Indeed, the military has in effect militarized the arguments of the peace movement of the 1960s. If hearts and minds are the key, be nice to local people. If civilian casualties are a problem, cut them to a minimum. If corruption is losing the client government support, "pressure" it to be honest, as Obama did in recent comments following President Hamid Karzai's fraud-ridden re-election.
The domestic political lessons of Vietnam have also been transmitted down to the present. George McGovern, the Democratic presidential candidate in 1972, proposed to end the war, which by then was unpopular, yet lost the election in a landslide. That electoral loss seemed to confirm Johnson's earlier fears: Those who pull out of wars lose elections. That lesson instilled in the Democratic Party a bone-deep fear of "McGovernism" that continues to this day.
There is unmistakable continuity between Joseph McCarthy's attacks on President Harry Truman's administration for "losing" China, and for supposed "appeasement" and even "treason" and Dick Cheney's and Karl Rove's refrains assailing Obama for opposing the Iraq war... It is no secret that Obama's support for the war in Afghanistan, which he has called "necessary for the defense of our people," served as protection against charges of weakness over his policy of withdrawing from Iraq. So the politics of the Vietnam dilemma has been handed down to Obama virtually intact. Now as then, the issue is whether the U.S. is able to fail in a war without becoming unhinged.
Does the American body politic have a reverse gear? Does it know how to cut losses? Is it capable of learning from experience? Or must it plunge over every cliff that it approaches?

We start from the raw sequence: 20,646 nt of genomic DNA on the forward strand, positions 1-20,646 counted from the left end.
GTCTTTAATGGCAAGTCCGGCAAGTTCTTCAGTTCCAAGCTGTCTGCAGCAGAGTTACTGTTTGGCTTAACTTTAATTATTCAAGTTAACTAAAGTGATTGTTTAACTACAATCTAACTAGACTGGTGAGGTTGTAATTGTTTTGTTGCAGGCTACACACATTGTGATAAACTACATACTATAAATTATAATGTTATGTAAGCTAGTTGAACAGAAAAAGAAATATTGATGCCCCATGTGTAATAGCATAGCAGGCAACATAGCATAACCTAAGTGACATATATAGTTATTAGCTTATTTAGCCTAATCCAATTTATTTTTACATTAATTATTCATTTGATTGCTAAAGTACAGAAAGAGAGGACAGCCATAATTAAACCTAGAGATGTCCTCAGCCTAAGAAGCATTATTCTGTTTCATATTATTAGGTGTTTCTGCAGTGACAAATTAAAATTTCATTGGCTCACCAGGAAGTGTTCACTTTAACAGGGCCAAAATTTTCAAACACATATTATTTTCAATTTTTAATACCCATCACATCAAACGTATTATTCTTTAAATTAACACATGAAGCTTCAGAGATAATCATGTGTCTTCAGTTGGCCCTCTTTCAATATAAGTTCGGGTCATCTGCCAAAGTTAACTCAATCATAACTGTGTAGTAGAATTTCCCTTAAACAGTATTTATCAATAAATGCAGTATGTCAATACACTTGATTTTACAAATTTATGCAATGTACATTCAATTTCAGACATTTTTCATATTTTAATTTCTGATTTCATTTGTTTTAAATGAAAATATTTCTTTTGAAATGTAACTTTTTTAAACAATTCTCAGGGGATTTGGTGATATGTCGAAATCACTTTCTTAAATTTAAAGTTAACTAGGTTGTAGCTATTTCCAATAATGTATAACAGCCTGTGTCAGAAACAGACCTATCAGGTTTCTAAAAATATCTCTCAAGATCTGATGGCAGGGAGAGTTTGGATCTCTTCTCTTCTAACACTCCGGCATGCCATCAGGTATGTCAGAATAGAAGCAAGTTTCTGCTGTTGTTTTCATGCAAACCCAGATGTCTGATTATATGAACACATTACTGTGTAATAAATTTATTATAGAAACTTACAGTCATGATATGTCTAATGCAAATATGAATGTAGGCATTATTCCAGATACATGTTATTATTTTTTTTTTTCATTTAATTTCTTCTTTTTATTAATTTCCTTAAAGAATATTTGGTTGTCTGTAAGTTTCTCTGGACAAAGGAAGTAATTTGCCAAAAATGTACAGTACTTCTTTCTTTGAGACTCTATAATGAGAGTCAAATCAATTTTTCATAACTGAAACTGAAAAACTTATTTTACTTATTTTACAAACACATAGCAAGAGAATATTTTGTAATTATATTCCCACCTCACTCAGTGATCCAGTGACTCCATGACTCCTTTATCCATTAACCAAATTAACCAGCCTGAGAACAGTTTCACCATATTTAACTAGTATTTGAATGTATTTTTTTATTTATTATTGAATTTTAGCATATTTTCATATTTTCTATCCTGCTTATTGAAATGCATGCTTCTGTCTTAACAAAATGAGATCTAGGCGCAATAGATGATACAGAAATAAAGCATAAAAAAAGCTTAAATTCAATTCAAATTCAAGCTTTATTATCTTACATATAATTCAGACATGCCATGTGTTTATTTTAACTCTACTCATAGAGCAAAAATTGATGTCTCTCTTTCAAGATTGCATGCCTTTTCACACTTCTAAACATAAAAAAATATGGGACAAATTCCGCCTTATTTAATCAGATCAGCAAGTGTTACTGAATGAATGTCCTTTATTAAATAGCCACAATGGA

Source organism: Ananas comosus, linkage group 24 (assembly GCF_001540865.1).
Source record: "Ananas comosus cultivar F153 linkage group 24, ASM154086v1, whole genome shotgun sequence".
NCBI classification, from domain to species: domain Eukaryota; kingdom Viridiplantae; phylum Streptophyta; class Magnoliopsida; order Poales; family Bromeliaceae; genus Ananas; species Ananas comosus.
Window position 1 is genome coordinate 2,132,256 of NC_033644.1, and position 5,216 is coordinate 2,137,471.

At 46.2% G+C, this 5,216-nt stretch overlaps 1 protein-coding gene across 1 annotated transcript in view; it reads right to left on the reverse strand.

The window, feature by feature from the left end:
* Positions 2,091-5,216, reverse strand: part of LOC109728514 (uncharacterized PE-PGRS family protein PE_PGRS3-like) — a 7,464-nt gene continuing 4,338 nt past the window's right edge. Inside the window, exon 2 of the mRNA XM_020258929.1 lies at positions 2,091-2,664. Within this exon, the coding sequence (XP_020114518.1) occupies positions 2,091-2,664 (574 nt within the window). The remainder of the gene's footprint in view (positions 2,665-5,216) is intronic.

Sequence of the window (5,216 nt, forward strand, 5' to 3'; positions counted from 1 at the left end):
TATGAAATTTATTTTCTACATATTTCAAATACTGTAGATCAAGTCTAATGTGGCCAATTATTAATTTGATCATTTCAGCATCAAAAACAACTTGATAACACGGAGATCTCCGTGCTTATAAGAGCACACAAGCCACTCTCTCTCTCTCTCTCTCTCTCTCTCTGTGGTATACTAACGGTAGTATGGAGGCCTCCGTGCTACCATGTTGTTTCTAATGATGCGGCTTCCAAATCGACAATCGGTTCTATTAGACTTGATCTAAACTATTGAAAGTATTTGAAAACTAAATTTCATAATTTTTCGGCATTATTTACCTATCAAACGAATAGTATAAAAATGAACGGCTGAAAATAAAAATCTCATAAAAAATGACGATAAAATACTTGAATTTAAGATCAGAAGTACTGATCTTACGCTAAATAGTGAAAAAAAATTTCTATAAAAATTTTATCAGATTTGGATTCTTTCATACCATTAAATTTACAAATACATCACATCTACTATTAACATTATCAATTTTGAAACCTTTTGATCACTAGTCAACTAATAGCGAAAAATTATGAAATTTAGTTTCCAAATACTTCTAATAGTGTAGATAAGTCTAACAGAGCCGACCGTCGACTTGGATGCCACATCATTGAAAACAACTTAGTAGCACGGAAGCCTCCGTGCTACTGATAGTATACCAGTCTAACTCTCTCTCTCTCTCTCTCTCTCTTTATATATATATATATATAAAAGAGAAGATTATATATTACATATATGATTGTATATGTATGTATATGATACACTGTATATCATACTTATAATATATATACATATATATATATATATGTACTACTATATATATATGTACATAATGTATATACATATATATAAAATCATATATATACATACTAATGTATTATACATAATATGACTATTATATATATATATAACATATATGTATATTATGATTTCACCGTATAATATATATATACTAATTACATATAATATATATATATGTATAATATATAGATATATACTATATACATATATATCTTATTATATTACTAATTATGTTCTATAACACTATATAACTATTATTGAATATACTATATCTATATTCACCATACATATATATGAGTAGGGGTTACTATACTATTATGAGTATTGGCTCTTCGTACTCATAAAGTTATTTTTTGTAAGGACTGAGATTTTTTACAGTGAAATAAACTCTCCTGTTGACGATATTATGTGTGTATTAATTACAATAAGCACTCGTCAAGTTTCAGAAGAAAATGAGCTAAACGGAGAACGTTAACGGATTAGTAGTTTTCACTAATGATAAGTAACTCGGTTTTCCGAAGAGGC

At the heart of these questions is another: Must liberals and moderates always bow down before the crazy right over national security? What is the source of this right-wing veto over presidents, congressmen and public opinion? Whoever can answer these questions will have discovered one of the keys to a half-century of American history -- and the forces that, even now, bear down on Obama over Afghanistan. ...


Housing Starts Fall

I just posted this at MoneyWatch:

Housing starts fell unexpectedly last month. The Census report gives the details:

Privately-owned housing starts in October were at a seasonally adjusted annual rate of 529,000. This is 10.6 percent (±8.7%) below the revised September estimate of 592,000 and is 30.7 percent (±8.3%) below the October 2008 rate of 763,000.

Single-family housing starts in October were at a rate of 476,000; this is 6.8 percent (±7.5%)* below the revised September figure of 511,000. The October rate for units in buildings with five units or more was 48,000.

This graph shows the recent trend in housing starts:

Housing Starts

As the graph shows, starts bottomed several months ago, and have been "moving sideways" ever since. What is causing housing starts to move sideways rather than recover? Calculated Risk, one of the best sites for analysis of the housing industry, gives this explanation (which I agree with):

Total housing starts were at ... the all time record low in April of 479 thousand (the lowest level since the Census Bureau began tracking housing starts in 1959). Starts had rebounded to 590 thousand in June, and have move sideways (or down) for five months.

Single-family starts were at 476 thousand (SAAR) in October... Just like for total starts, single-family starts have been at this level for five months.

As he notes, an important piece of the puzzle is that the percentage of vacant units has been climbing and is now at a record level (see this report):

It is very unlikely that there will be a strong rebound in housing starts with a record number of vacant housing units.

The vacancy rate has continued to climb even after housing starts fell off a cliff. Initially this was because of a significant number of completions. Also some hidden inventory (like some 2nd homes) have become available for sale or for rent, and lately some households have probably doubled up because of tough economic times.

It appears that ... starts are now moving sideways - and will probably stay near this level until the excess existing home inventory is reduced.

This raises the question of whether the overall economy will echo this pattern of falling backwards after apparent improvement, i.e. of moving sideways for a period of time. This is something I don't think we can or should rule out as we think about the appropriate economic policies that we should have in place to help the economy recover from the recession.


links for 2009-11-17